Working as head of IT for the Dubai American Academy, I have had to create a e-waste management system and all the policies involved in managing e-waste.
Before any sifting and sorting takes place it helps to create a series of policies that include all the divisions involved in accounting for and deprecating electronics. Most organizations have accounting policies that require equipment to be listed in inventory for a set amount of time.
My school requires laptops to be kept in inventory for five years. This means that we cannot initiate recycling until this standard is met. However, I have found that many items which contribute to e-waste are not part of the accounting inventory, and with good planning you can remove these items sooner than later.
Normally the items not listed are accessories that came with the individual equipment kits. For example, when you buy a desktop CPU it usually comes with multiple power cords and adaptors – most of which you do not need- a keyboard, and a mouse. Once a machine is past a certain point in its life-cycle, repairing it is not an option. If accounting policies demand you store the machine until a certain period of time is reached, then of course you must adhere to this.
However, what you can do is set a policy with accounting that un-itemized accessories be excluded from the time restriction. Many accessories can be donated or immediately recycled. Cables, keyboards, mice, etc occupy space and are difficult to stack and store.
There are many other items you can have listed as exceptions that will make managing e-waste a more fluid experience. Some things I recommend getting listed are:
Power Extensions and Adaptors
Redundant Copies of Utility CDs and DVDs (these often come with networking equipment)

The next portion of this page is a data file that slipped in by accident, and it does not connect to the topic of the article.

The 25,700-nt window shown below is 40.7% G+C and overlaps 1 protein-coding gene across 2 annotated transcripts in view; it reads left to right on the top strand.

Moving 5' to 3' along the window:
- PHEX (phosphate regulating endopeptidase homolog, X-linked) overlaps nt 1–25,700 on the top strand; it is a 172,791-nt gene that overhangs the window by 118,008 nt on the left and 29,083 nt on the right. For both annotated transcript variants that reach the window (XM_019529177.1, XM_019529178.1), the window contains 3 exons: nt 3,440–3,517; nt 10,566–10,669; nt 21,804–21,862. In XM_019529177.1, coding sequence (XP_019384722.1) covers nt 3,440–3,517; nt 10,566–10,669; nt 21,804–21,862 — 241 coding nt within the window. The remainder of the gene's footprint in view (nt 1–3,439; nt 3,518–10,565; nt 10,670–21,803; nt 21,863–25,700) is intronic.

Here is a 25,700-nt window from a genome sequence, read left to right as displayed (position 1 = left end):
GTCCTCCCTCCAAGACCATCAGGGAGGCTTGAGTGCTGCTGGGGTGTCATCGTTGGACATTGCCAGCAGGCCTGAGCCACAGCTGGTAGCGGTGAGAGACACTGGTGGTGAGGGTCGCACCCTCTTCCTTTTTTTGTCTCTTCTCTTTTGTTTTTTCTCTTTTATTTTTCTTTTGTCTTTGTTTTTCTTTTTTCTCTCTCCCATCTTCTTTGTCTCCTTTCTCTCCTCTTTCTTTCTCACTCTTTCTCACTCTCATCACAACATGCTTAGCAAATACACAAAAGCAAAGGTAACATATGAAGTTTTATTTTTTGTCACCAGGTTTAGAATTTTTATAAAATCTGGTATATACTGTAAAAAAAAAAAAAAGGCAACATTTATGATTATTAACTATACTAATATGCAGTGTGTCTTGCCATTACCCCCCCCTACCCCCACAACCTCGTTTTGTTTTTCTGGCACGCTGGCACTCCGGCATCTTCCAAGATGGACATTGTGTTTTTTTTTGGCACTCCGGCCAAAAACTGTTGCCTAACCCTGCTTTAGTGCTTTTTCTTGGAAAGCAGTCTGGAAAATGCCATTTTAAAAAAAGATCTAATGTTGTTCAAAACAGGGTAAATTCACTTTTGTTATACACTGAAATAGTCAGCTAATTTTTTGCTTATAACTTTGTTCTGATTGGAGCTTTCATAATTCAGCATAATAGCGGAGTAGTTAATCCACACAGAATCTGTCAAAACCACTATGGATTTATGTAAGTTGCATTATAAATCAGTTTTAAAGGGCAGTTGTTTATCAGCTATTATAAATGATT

Fire or Water damaged items
Physically Damaged LCD or CRT Monitors
Printers that are no longer being manufactured or that require Ink that is no longer manufactured.
Working with your accounting department and creating an exception list for e-waste management will help streamline your efforts to reduce-reuse-recycle. When the time comes for the items that must be carefully inventoried and properly deprecated from the records, you will have more time to focus on the paperwork, and you will save time sorting and organizing what could be tons of hardware.
E-Waste can pile up fast. Closets can become hazardous “fallen-rock zones” if you are not careful. A good E-Waste policy needs a sorting and storage plan. There are two kinds of sorting in my world: sorting and micro-sorting.
Sorting is just what it sounds like. You take things that are similar and put them together. You should figure out what items are potentially toxic, non-recylable, and reusable. Other items can be sorted according to size, likeness, or whatever makes sense to you and your e-waste company.
Micro-sorting is a process of dealing with things like batteries, wiring, broken accessories, plastics, and metals. Around your office or organization there needs to be bins for collecting batteries, cell phones, plastics but not bottles, broken small pieces of metal, wiring/cables, and printer ink cartridges.
All of these things build up and are difficult to store. They do not require paperwork for disposal.
If left as part of the main body of items to be recycled, these things will creat chaos. Wires and cables will spool around into unmanagible knots. Batteries can leak acid. Ink cartridges can leak ink residue. Small metal shards can easily cause injury while reaching in to sort larger items.These items make-up more weight and take-up more space than you might believe.
Micro-sorting is a good habit to get into and it is something you can start TODAY with some startegically placed bins and a schedule for collecting and delivering the items.